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“Q-Force” Doesn’t Go Deep Enough

Like most people, my first encounter with Q-Force was THAT trailer.  On August 12, a perfectly average Thursday, Netflix released the reveal trailer for its new animated gay espionage series, and the reaction was swift and merciless. There was little to indicate that the show was anything but an excuse to traffic in outdated and overly broad stereotypes about the queer community, but my own sense of morbid curiosity (and a TikTok feed filled with praise) convinced me to reconsider.


I binged the show in a brisk two sittings and shrugged. The show isn’t necessarily bad in a traditional sense, but it definitely isn’t good either. Shows like this are usually consumed, digested quickly, and discarded; only revisited on listicles about “10 Queer Shows You Probably Forgot About.” Yet for me, Q-Force was more like that one Tequila shot that sends you to the curb and has you asking yourself why you even took it. The show gave me a nasty hangover, and I needed to figure out why. Only through weeks of processing did I find my answer.

Q-Force is a show desperately running from its very interesting and obvious premise in the name of appeasing a very select audience, and for that, it suffers. From trans people circumventing big pharma to get hormones to the long-documented practice of undercover cops “playing gay” to entrap men for sex acts, espionage and living as a queer person have more than a significant overlap. Something as simple as ‘gay spies’ provides the opportunity to explore this very real and very interesting parallel via thematic coding. The show doesn’t really have a clear thesis, but the closest thing it gets to is an exploration of passing. After all, espionage and passing are similar concepts: Both rely on outward appearance masking internal desire and “hiding one’s true intentions.”

Q-Force was more like that one Tequila shot that sends you to the curb and has you asking yourself why you even took it.

One of the main criticisms leveled at the show was its overreliance on archetypes based around the sexualities of its leads, and how they line up with a traditional squad setup. Twink is an effete gay drag queen and acrobat. Deb is a strong lesbian mechanic. Stat is a transfemme (allegedly) hacker. There isn’t necessarily a problem with this type of storytelling, but only when time is devoted to actually providing characterization beyond first appearances. Q-Force does not do this. Instead, what little characterization the show provides is given to Mary, the cis gay ‘leader’ of the team. Mary gets to be a fully-fledged character with guilt and doubt and internal strife. In fact, the main conflict of the show rests on Mary trying to gain acceptance from the heterosexual higher-ups in the Intelligence Agency.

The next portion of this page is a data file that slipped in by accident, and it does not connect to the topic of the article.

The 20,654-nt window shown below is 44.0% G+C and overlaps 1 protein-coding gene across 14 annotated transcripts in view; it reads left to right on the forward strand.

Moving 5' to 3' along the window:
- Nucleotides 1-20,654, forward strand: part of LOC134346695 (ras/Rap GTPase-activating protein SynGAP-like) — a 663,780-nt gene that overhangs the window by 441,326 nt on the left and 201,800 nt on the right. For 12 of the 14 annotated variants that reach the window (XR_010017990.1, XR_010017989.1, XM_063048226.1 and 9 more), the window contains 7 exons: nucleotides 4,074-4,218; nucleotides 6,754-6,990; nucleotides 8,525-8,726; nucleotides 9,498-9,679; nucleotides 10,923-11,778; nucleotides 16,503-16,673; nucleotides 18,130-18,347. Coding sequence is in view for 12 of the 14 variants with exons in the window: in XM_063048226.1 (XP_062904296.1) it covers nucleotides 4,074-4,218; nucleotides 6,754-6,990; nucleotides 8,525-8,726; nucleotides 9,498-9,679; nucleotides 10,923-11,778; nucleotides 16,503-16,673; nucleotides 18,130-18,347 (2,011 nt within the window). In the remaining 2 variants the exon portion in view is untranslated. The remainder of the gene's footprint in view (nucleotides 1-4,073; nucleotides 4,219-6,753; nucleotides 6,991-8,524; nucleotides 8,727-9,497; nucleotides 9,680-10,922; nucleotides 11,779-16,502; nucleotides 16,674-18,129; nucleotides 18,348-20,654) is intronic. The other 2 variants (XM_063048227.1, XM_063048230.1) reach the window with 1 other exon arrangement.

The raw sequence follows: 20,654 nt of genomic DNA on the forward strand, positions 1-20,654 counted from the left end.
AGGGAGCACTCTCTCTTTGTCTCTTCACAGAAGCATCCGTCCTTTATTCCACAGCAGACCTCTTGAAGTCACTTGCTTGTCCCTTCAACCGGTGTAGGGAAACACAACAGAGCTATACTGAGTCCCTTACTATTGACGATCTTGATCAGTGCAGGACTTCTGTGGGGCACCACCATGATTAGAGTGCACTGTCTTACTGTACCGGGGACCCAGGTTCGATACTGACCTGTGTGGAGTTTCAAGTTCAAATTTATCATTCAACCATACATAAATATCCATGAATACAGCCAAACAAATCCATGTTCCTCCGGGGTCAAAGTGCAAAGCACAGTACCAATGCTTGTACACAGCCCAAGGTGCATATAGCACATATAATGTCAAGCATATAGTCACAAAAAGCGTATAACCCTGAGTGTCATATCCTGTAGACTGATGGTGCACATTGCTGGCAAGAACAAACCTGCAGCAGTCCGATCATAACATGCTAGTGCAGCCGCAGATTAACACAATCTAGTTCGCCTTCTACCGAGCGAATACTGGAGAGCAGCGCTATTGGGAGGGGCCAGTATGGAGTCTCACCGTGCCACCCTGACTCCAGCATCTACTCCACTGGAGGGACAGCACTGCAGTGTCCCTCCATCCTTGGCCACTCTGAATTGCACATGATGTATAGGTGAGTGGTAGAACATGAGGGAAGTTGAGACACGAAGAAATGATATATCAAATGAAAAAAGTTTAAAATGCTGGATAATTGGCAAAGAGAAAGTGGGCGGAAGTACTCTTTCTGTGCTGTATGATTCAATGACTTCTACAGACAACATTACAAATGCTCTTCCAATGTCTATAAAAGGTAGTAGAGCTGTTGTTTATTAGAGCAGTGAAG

The show prioritizes the experiences of cis gay men over that of queer communities where issues like passing carry far more weight and potential harm.

The show prioritizes the experiences of cis gay men over that of queer communities where issues like passing carry far more weight and potential harm. Take the B-plot for episode 7, where Twink, increasingly frustrated at his mistreatment by token toxic straight Buck, decides to play a prank by dressing up as his girlfriend and going on a date. A plot like this carries an immense amount of potential socio-political commentary about homophobia, transphobia, straight male ego, and how being stealth may not protect you from violence. But instead of speaking to any of these issues, the episode instead finds humor in how straight men are immature and ends with Buck reluctantly accepting an apology from Twink. Not merely do they prioritize the cis gay experience, the writers seem scared to even acknowledge that other queer people exist.

Take, for example, the character of Stat. She is a goth anarchist hacker who loves energy drinks, is voiced by Patti Harrison, and looks almost exactly like one of my exes. By all measures, Stat is meant to be read as transfemme, but yet the term ‘trans’ is not uttered a single time in the show’s brisk runtime. The audience only knows that she’s trans because she exists as a very particular archetype of trans femininity. In fact, Stat is the only transgender person (if she’s even trans at all) who appears in Q-Force at all. There are no other transfemme people, no named transmasc or non-binary characters, and a grand total of 4 (potentially 5) named lesbian characters. Visibly queer characters like Twink, Deb, and Stat only exist as supporting characters in a story about gay male anxiety about passing in a neoliberal society.

In the end, Q-Force’s writing is stunted because it mistakes the gay male struggle with the queer one. After all, how can a show call itself ‘queer’ when its model of queerness is a 32-year-old cis gay downing his third mimosa and telling me to ‘vote blue no matter who’ at a drag brunch off of La Cienega? Queerness is far broader and requires imagination to see beyond simple identity politics. It’s a shame Q-Force lacks that vision.♦

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